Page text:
Audio can either be tapped directly from the embedded stream in the SDI or HDMI signals or sourced separately via a separate 3.5mm mini jack input on the HD51. Alternatively, you can add your own USB audio interface to the system to provide a dedicated input for any audio source you want, such as an XLR microphone. An audio mixer that is part of the switching software allows you to manage your audio sources independently, creating a custom mix. If desired, you can also configure the mixer so that audio follows video. In this mode, the software will automatically take whatever audio channels are associated with the video input that is on air. To monitor audio, headphones or speakers can be connected directly to the HD51.

Because the HD51 is computer based, you can add graphics, titles, and overlays right in the switching software rather than having to depend on an external media source. A two-channel graphics generator allows you to create templates for graphics that can be dynamically updated on the fly, such as sports scores and lower thirds. Many types of graphics can be created, including basic text, transparent images, animated features such as countdowns, picture-in-picture video, as well as effects, including drop shadows, borders, crops, and more. A downstream keyer (DSK) allows you to superimpose elements that have transparent backgrounds (alpha channels), such as logo bugs, lower thirds, and other graphics, over the main image to add an element of professionalism, or insert additional information, such as the interview subject's name. In addition to compositing, the HD51 has a picture-in-picture feature allows you to combine up to five video channels into one image. This way you can show multiple camera angles at once; ideal for live on-air debates, or even to keep a cutaway of the scoreboard on screen at all times during a game.

You video doesn't only have to come from cameras or other sources connected directly to the unit. The software supports the inclusion of two remote video sources in addition to the five built-in inputs. One optional source is a remote computer desktop. By installing the Livestream Studio Remote Camera application on the computer you wish to display and connecting the computer to the same network as the HD51, you can use whatever appears on that computer's screen as a video source. This feature will be especially useful for presentations that require the inclusion of PowerPoint slides or religious services that use software like Easy Worship. The second option allows you to link the HD51 with Livestream's cloud-based service. You can then downlink other feeds being broadcast elsewhere from elsewhere to your Livestream account and incorporate them into your program. This feature is ideal for news services that wish to integrate multi-camera setups from several locations.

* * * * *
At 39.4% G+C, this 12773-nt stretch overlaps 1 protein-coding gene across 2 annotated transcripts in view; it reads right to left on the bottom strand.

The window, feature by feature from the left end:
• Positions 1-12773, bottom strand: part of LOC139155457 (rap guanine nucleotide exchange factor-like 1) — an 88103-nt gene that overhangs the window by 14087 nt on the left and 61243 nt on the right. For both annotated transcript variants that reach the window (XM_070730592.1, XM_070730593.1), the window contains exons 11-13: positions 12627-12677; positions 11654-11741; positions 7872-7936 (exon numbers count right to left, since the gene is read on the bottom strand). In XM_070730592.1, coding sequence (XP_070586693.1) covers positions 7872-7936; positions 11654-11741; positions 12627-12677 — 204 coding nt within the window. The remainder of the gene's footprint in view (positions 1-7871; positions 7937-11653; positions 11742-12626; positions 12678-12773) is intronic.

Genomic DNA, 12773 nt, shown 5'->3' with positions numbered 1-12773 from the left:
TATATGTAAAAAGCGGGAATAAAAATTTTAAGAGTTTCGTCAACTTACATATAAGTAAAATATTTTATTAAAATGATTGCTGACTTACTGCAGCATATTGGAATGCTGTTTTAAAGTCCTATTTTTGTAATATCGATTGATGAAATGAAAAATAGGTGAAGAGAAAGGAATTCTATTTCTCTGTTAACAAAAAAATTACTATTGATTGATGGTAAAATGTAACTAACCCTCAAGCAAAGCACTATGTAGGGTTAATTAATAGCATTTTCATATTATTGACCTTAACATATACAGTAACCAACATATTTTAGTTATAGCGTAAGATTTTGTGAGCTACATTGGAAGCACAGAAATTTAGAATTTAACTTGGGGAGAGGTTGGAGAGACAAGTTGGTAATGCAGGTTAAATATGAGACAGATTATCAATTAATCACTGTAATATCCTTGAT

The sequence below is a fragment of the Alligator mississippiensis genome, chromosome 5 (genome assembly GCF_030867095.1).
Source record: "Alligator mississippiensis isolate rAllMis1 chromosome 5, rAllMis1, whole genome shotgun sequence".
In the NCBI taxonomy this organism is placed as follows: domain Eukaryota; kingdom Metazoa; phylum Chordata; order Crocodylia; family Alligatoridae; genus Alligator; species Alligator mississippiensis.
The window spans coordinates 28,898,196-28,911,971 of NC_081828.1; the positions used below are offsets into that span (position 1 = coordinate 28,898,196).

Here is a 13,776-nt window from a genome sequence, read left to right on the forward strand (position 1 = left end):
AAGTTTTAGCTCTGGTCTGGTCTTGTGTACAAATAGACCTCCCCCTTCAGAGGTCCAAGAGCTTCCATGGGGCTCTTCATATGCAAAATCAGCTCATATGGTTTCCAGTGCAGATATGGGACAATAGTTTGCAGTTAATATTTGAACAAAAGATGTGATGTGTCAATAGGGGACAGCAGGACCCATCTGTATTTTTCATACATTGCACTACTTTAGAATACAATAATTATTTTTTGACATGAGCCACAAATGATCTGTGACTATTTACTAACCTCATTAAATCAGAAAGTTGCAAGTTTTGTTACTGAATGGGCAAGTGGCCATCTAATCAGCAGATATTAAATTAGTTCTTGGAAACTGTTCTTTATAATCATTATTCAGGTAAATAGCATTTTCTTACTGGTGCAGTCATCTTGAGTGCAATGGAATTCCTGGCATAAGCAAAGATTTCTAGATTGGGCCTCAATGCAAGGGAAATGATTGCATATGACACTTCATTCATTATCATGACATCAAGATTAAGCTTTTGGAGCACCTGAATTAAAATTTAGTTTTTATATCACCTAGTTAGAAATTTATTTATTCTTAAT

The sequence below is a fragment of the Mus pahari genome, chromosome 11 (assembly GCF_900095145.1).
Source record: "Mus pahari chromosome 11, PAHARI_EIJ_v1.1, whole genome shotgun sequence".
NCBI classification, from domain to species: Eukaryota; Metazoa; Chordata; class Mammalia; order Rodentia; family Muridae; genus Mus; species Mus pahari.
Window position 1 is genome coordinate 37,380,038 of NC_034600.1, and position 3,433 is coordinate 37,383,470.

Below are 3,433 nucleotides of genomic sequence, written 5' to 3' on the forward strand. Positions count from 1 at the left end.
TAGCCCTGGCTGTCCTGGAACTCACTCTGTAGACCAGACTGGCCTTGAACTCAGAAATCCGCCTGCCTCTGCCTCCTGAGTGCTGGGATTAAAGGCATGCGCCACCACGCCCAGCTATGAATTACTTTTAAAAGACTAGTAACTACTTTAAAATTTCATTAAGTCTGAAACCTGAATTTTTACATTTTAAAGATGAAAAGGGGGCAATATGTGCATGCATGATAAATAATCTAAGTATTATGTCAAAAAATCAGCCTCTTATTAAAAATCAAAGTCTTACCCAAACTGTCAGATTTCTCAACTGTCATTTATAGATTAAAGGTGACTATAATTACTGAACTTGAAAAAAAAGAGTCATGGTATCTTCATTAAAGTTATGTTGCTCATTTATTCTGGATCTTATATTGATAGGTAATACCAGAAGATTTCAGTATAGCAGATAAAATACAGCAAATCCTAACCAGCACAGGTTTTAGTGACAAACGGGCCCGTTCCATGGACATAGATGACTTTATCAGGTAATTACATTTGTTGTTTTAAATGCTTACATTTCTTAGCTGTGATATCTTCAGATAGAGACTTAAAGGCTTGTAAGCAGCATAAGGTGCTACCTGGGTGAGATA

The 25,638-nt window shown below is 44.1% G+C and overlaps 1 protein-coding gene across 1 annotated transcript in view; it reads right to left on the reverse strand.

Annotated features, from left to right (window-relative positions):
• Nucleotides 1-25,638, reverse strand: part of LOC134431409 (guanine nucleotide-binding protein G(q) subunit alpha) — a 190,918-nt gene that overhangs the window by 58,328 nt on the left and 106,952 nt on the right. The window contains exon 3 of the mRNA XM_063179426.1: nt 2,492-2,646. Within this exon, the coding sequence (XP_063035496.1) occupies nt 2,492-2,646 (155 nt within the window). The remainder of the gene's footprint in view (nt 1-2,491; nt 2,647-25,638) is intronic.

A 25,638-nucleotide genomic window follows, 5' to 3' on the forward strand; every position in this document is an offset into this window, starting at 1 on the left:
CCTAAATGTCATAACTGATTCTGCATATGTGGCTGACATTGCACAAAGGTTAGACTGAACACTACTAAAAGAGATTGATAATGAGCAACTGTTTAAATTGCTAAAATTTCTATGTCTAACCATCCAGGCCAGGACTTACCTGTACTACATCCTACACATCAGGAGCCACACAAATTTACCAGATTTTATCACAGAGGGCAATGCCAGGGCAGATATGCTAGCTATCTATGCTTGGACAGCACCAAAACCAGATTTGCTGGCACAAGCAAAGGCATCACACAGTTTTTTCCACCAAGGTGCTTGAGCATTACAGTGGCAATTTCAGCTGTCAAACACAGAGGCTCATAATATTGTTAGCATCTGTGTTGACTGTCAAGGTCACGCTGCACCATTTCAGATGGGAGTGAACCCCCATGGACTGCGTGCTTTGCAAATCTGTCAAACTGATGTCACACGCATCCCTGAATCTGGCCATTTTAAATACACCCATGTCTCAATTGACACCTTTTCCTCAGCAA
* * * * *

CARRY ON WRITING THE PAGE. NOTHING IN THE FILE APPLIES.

For archival purposes or editing later, the HD51, like its predecessor, allows you to record the program feed, which is compressed in MJPEG and wrapped in an AVI container. But, in case you might want to use a different camera angle than what went live for some future use, the software now supports recording of up to four isolated (ISO) video channels. For the ISO recordings, you can choose from your program feeds or any of the five built-in inputs. These can be recorded "clean" with no graphics overlays, or "dirty," with any overlays present backed into the recording. Not only that, but you can open a recorded clip during the show, trim it, and replay it on air using the Media Player, letting you compose a highlights segment right on the spot.

The HD51 can store and play back previously recorded or imported content. There are two built-in media players in which to compose your media. You can choose to have one clip play on a loop, play through a pre-defined playlist, and even autoplay on transition. The media players support H.264 video as well as MP3 and WAV audio. If a particular clip does not match your project settings, a transcoder built into the software will convert your footage to the appropriate settings.